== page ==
For Chuck Newhall, a young lieutenant in the famed 101st Airborne Division, the Vietnam War did not end for him or his family when he returned home in June 1969 after12 months of rugged combat in the A Shau.
With uncommon candor and crisply written language, underscored by searing emotion hidden from most observers by his deliberate stoicism and well-cultivated warrior ethic, Newhall’s “Fearful Odds, A Memoir of Vietnam and Its Aftermath,” is as painfully absorbing book that I have read in a long time. I highly recommend it.
This book has two parts. In the first part, Newhall describes his horrific, life-changing experience in war. He details how his platoon and company, part of the 1st Battalion, 327th Infantry Regiment, 101st Airborne Division, fought bravely against the North Vietnamese Army, often outmanned, against great odds. He served with heroic soldiers and officers; he served also with soldiers and officers who cared mostly about saving their own hides. He felt mostly proud, sometimes disgusted.
The other part of the book, Newhall’s first, dealt with his marriage, which failed and then ended with his young’s wife’s suicide at age 32. After her tragic death in a field behind his home, Newhall underwent extensive therapy. He learned that he suffered from Post-Traumatic Stress Disorder (PTSD). Up to his wife’s death, he hid his emotions as he established a fabulously successful venture capital firm in Baltimore, MD.
In pursuit of a career that brought great wealth and beautiful possessions, driven too by a warrior ethic to win, win and win, Chuck Newhall sacrificed his marriage. He didn’t realize that his wife, a manic-depressive, would express her frustration at feeling abandoned and unable to create her life outside the walls of an expensive home by beating their two sons.
Why did I read this book, finding it difficult to put it down? Chuck Newhall is a friend whom I met as fellow undergraduates at the University of Pennsylvania. While I knew he was a member of the school’s Reserve Officers Training Corps (ROTC) and an English major, I did not know about his desire to fight in war and fulfill his ambition to be a warrior. Yes, he seemed different in his love of the military. At the same time, he was an approachable person with refined tastes.
I attended his wedding to the 19-year-old Marsi Marr. She was likable and attractive. I remember a party at his parent’s home before he deployed for training prior to entering combat. He and I would talk periodically over the years as I tried to enliven his personal and financial interest in our alma mater. Our conversations differed greatly from of mine with classmates. Chuck was always candid and revealing.
In the preface, Newhall wrote that “this is a book about universal truths: the nature of war, the nature of leadership, the band of brothers, and reflections about the nature of love between a warrior and his bride. It is about the damage war does to those who survive it. It is about how war destroys love and life.”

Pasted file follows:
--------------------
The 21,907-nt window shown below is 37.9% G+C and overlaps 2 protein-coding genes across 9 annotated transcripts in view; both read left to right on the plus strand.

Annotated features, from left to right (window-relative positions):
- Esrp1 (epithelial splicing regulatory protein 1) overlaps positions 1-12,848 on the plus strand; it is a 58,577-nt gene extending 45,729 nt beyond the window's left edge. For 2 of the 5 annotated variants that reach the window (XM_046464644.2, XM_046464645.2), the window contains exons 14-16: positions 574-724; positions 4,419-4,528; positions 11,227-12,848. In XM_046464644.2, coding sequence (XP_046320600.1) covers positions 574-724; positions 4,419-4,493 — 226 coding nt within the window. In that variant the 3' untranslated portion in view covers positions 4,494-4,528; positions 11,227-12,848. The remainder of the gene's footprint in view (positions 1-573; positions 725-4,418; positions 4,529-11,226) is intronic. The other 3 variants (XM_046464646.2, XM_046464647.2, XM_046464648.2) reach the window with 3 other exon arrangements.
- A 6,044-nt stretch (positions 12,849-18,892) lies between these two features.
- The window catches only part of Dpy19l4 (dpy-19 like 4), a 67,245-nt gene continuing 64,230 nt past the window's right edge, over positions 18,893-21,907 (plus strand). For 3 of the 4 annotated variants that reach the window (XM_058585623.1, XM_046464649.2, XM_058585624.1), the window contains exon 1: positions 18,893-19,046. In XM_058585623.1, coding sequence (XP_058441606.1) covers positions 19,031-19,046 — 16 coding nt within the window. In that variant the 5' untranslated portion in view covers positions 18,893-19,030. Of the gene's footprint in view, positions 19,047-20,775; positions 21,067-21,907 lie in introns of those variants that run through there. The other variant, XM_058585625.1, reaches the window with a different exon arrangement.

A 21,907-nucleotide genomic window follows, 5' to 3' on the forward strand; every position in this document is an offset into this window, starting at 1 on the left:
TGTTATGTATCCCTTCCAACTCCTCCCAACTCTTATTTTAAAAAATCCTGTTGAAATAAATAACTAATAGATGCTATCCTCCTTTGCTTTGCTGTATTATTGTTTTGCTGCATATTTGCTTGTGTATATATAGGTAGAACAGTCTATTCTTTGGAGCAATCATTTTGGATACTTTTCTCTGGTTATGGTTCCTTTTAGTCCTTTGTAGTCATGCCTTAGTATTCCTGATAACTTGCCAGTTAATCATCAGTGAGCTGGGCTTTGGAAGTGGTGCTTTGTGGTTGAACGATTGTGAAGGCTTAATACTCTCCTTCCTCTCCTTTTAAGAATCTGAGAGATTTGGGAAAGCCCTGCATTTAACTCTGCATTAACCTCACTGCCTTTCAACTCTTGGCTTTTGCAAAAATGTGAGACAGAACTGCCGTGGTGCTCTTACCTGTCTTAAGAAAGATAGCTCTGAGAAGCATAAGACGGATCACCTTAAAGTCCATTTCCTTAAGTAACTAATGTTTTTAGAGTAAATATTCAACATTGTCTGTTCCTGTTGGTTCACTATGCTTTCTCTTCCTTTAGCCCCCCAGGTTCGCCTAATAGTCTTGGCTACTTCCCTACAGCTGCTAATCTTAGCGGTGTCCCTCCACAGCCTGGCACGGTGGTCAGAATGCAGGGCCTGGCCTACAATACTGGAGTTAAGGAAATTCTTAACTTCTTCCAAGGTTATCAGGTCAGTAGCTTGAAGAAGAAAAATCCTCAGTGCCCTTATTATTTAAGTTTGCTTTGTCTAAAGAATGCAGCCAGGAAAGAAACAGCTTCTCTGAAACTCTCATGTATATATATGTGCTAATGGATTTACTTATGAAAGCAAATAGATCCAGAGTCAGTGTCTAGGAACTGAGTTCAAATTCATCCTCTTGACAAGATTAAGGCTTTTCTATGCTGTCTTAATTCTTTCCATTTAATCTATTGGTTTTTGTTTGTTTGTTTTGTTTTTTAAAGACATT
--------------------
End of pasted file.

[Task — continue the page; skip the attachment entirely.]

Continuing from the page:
In an exchange with his psychiatrist, Newhall said, “My mind plays tricks on me. The harder the armor, the more fragile the flesh. My chiton shell is impervious to the world. But my flesh is jelly. When the shell is breached, I have few defenses. I have difficulty dealing with anger—Marsi’s anger, my mother’s anger, or my partners’ anger. Yet give me an affront against my family, my honor, or most important of all do something that is morally wrong, and I will be your enemy. I may look calm, but such affronts send me back to the A Shau Valley for my soul is the soul of a warrior, I seek peace in battle and peace in destroying my enemy. Battle is the place I feel most secure.”
I have read many books about war. They generally command your rapt attention, as this one does. But “Fearful Odds” is different. While the author is a friend, but not a close one, I found his candor and soul-searching sometimes excessively wrenching to absorb. At the same time, I admired his willingness to open his troubled soul and aching heart to readers who may feel stunned and shocked by the unvarnished truth.
I wonder if the author, blessed with extraordinary writing skills and a deeply ingrained and developed sense of the warrior ethic, as he viewed it, was determined to show his strong character and acknowledged vulnerabilities–as if he were still swinging his rifle in the A Shau Valley. This book is a relentless burst of recollections, reflections, regrets and recriminations.
Chuck Newhall has led a remarkable life. He has tasted success, winning a Silver Star and two Bronze Stars. He helped established a venture capital firm that brought him tremendous financial award. And he experienced personal tragedy for which he takes responsibility. He has suffered the ravages of PTSD, battling the demons of combat in which good and courageous people died.
I believe that this book presents an uncommonly honest view of the Vietnam War, as told by a person determined to hide little about a war he fought in the Southeast Asia jungle and the longer lasting internal battle that Chuck Newhall fought when he returned home. His rapid-fire writing style makes this memoir highly readable.
Columnist Howard Freedlander retired in 2011 as Deputy State Treasurer of the State of Maryland. Previously, he was the executive officer of the Maryland National Guard. He also served as community editor for Chesapeake Publishing, lastly at the Queen Anne’s Record-Observer. In retirement, Howard serves on the boards of several non-profits on the Eastern Shore, Annapolis and Philadelphia.